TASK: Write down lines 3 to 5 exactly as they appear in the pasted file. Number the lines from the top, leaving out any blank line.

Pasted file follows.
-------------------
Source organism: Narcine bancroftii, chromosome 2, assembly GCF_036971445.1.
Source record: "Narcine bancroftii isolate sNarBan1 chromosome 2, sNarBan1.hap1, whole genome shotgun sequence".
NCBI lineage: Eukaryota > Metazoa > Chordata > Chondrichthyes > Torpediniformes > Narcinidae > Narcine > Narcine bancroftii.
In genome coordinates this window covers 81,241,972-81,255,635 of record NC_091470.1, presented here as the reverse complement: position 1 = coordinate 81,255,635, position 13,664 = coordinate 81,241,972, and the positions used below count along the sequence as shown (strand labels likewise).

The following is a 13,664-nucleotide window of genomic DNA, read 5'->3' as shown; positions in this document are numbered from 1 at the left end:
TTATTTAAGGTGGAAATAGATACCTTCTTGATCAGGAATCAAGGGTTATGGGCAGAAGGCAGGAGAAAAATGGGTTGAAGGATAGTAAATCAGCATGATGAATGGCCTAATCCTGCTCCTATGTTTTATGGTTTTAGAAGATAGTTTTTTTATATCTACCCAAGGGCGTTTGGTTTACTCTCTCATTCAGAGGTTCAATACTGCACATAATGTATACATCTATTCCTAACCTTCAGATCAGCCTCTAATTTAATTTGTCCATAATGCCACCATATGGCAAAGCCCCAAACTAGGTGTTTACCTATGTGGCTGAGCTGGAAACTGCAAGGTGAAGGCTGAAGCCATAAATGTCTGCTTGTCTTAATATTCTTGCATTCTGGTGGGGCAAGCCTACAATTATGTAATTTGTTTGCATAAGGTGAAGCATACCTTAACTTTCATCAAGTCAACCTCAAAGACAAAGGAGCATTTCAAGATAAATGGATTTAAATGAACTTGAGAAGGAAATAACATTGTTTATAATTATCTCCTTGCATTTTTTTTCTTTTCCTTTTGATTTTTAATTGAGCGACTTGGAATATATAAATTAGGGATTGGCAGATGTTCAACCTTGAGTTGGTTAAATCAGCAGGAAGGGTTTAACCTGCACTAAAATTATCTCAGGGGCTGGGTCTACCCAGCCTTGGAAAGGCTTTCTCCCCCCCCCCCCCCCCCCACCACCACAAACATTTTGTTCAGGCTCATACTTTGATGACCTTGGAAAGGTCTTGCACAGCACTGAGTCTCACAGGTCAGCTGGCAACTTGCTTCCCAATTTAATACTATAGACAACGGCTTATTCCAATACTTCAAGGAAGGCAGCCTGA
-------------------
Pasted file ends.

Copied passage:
NCBI lineage: Eukaryota > Metazoa > Chordata > Chondrichthyes > Torpediniformes > Narcinidae > Narcine > Narcine bancroftii.
In genome coordinates this window covers 81,241,972-81,255,635 of record NC_091470.1, presented here as the reverse complement: position 1 = coordinate 81,255,635, position 13,664 = coordinate 81,241,972, and the positions used below count along the sequence as shown (strand labels likewise).

The following is a 13,664-nucleotide window of genomic DNA, read 5'->3' as shown; positions in this document are numbered from 1 at the left end: